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Cranking it Out

Mark Fitzgerald

John S Beckett: The Man and the Music, by Charles Gannon, Lilliput Press, 547 pp, €40, ISBN: 978-1843516651

I can still recall the first time I heard a recording of Musica Reservata. I was already familiar with many highly refined recordings of early music by polite Oxbridge performers, but the raucous earthy sound of the ensemble and its favoured singer, Jantina Noorman, came as quite a shock to the system. I had somehow acquired the knowledge that the conductor John Beckett was Irish but did not realise that the co-founder, Michael Morrow, was also Irish. I was completely unaware that Beckett had also packed into his life several other careers, as harpsichordist, as composer (most notably of incidental music for plays by his cousin Samuel Beckett), as radio producer for the BBC and as a conductor who introduced the cantatas of his favourite composer, JS Bach, to Irish audiences through a series of concerts spread over ten years in St Anne’s Church, Dawson Street.

For a generation that was introduced to early music by Beckett in one or other of his roles he remains an inspirational figure but for people too young to have encountered him he is probably a completely unknown figure. Performers’ reputations are ephemeral unless recordings survive to perpetuate their musical ideas and bring them to new audiences. In this respect Beckett has been unfortunate. Despite the fact that he made many recordings, particularly with Musica Reservata, very few have been reissued on CD and his approach to Bach is only preserved in a Claddagh recording of arias sung by Bernadette Greevy. This book by Charles Gannon, whose father’s career as harpsichord-maker was encouraged by Beckett, is therefore welcome in bringing attention to a figure who played a key role in the development of the international early music movement and who had an enormous impact on music-making in Dublin during the relatively short time he worked there.

Born in 1927, Beckett was the son of the county medical officer for Wicklow. Gannon depicts the Greystones in which Beckett grew up as a community of affluent Protestants who tried to remain aloof from the surrounding “Shinners”. However, it was not just Catholics who were not welcome: Beckett’s father resigned from the Croney Golf Club after the committee refused to allow a man to join on the grounds that he was Jewish. An early turning point came in 1940 when Beckett was sent to St Columba’s College, the school which formed the basis for his contemporary Michael Campbell’s novel Lord Dismiss Us. Composer Brian Boydell was the art master; in 1944, as conductor of the Dublin Orchestral Players, Boydell would perform Beckett’s Short Overture for Orchestra. More importantly, music was taught by Joseph Groocock, legendary music teacher and devotee of the music of Bach. Groocock taught Beckett piano but also introduced him to compositional techniques such as fugue. Reinforcing this strong introduction to Bach was his first encounter with the cantatas via a collection of the complete scores which a friend of his father looted from a private house in Germany at the end of the war. In 1943 Beckett won the Coulson Exhibition in Organ and Piano awarded by the Royal Irish Academy of Music and in 1944 came to the attention of the English composer EJ Moeran after he submitted some songs to the Feis Ceoil’s composition competition. With Moeran’s support he was able to successfully apply to the Royal College of Music in London. He also spent time studying harpsichord, an instrument he had never encountered in Ireland, at Morley College with Gertrud Wertheim.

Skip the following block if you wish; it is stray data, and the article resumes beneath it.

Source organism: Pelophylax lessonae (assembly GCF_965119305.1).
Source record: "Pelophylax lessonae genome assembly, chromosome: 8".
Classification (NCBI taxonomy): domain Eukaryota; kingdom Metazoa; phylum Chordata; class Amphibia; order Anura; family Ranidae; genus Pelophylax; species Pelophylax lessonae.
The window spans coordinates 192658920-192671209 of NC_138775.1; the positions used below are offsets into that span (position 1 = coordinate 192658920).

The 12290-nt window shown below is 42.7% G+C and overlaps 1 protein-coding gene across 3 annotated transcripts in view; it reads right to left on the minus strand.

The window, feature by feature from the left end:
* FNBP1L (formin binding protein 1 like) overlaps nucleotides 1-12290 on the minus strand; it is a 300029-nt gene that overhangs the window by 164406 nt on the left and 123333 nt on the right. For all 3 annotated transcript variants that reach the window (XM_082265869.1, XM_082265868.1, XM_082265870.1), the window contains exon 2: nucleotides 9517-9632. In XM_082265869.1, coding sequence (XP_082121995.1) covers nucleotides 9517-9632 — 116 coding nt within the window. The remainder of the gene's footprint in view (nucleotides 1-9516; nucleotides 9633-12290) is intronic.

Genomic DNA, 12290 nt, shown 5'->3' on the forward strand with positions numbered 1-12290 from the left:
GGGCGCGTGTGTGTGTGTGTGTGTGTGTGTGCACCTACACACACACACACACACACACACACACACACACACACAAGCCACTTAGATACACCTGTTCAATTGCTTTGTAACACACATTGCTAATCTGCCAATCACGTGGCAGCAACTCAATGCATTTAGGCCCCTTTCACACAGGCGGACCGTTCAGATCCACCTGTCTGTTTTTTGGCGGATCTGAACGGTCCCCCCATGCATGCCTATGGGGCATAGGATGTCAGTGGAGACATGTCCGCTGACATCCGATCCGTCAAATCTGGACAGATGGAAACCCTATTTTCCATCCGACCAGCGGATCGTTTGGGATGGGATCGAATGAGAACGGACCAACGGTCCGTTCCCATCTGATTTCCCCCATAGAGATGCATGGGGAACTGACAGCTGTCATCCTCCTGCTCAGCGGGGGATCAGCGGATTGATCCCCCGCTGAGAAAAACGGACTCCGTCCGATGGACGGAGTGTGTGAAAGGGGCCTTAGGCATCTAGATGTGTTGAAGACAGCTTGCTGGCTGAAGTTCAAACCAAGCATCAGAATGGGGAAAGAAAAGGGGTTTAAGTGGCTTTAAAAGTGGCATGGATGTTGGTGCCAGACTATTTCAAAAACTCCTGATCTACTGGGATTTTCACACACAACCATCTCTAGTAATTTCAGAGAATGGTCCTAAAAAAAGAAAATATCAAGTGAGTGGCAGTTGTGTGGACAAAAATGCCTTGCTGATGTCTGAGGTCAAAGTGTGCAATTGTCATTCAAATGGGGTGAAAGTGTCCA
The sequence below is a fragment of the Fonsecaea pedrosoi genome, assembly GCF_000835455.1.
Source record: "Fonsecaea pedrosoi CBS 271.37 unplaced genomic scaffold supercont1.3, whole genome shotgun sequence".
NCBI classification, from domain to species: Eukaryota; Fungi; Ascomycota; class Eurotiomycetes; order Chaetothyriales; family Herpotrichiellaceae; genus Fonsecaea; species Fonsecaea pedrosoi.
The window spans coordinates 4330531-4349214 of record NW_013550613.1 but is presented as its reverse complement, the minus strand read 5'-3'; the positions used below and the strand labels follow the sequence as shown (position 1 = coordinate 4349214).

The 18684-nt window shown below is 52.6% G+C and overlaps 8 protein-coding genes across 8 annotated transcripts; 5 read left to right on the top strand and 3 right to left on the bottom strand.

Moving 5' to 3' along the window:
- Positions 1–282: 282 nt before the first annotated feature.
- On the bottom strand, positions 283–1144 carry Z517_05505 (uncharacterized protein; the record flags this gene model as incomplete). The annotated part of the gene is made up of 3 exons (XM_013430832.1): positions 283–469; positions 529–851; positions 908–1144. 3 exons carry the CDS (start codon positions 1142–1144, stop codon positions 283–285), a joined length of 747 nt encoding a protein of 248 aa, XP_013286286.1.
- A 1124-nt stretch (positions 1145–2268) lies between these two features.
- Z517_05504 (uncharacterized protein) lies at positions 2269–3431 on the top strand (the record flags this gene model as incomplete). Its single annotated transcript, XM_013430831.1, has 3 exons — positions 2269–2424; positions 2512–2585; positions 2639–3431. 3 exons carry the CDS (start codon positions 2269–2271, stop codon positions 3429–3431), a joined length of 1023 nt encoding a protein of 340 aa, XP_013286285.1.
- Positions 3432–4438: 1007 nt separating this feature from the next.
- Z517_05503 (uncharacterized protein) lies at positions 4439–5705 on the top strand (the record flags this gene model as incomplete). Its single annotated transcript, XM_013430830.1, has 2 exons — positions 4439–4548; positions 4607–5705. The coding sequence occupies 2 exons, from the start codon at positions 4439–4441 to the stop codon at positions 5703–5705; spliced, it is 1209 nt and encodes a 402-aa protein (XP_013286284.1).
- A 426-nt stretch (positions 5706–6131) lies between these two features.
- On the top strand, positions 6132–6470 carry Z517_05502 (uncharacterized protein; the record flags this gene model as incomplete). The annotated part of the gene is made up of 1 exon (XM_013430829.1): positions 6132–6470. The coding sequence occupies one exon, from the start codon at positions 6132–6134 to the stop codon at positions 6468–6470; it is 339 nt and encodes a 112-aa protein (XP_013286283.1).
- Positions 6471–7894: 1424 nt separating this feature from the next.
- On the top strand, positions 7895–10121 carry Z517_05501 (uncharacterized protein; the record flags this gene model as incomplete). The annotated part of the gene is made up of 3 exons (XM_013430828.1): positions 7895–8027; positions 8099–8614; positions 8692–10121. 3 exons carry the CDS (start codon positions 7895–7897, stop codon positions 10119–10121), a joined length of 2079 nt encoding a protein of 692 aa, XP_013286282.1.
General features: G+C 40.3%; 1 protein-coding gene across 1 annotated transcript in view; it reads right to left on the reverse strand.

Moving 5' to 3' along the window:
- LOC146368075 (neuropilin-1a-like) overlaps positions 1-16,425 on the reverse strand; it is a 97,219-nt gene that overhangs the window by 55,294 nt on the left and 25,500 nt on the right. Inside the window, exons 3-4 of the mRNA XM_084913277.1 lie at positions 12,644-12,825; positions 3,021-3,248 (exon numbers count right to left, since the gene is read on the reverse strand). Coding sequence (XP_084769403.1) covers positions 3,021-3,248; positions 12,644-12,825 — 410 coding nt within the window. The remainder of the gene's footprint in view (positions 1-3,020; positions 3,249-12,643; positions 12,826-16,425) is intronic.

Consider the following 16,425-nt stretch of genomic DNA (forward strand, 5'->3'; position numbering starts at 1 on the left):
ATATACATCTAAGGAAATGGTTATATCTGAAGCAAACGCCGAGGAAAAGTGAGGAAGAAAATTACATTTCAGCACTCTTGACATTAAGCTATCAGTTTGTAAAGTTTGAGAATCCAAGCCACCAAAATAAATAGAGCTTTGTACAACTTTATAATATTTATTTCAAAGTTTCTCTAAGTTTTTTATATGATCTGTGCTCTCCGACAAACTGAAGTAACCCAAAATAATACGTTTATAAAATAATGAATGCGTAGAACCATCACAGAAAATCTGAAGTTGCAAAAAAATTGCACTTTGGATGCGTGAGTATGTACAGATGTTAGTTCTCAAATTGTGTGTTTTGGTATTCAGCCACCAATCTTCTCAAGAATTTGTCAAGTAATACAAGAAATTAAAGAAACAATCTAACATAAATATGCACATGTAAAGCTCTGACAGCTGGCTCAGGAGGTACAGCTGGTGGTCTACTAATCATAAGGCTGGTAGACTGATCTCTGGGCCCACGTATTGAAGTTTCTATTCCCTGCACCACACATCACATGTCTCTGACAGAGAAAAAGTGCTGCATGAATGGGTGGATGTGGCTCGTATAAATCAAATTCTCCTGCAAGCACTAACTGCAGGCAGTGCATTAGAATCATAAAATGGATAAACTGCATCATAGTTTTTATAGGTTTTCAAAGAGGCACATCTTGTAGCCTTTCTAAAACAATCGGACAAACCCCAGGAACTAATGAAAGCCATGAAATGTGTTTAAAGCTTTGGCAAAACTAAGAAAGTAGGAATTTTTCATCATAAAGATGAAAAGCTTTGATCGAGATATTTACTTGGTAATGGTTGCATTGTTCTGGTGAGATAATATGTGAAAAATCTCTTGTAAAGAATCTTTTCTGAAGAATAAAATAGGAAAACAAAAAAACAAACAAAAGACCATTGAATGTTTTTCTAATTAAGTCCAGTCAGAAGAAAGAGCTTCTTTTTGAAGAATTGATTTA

Aidan Higgins described Beckett in a letter as the “morose Bach-Fauré-Klee-Yeats-Kafka-addicted son”. Yeats’s name soon disappears from the biography while Bach becomes increasingly important. To this list Beckett was to add Mahler, whose music was introduced to him by the composer Fredrick May who had spent time studying it in Vienna. The other literary giants added to the list were Joyce, and his cousin Samuel. A travelling scholarship from the Royal College of Music brought Beckett to Paris in 1948 and into closer contact with Samuel. It also led to some lessons with the formidable Nadia Boulanger; Beckett’s later reticence about this period may suggest that she was less than impressed by his ability as a composer.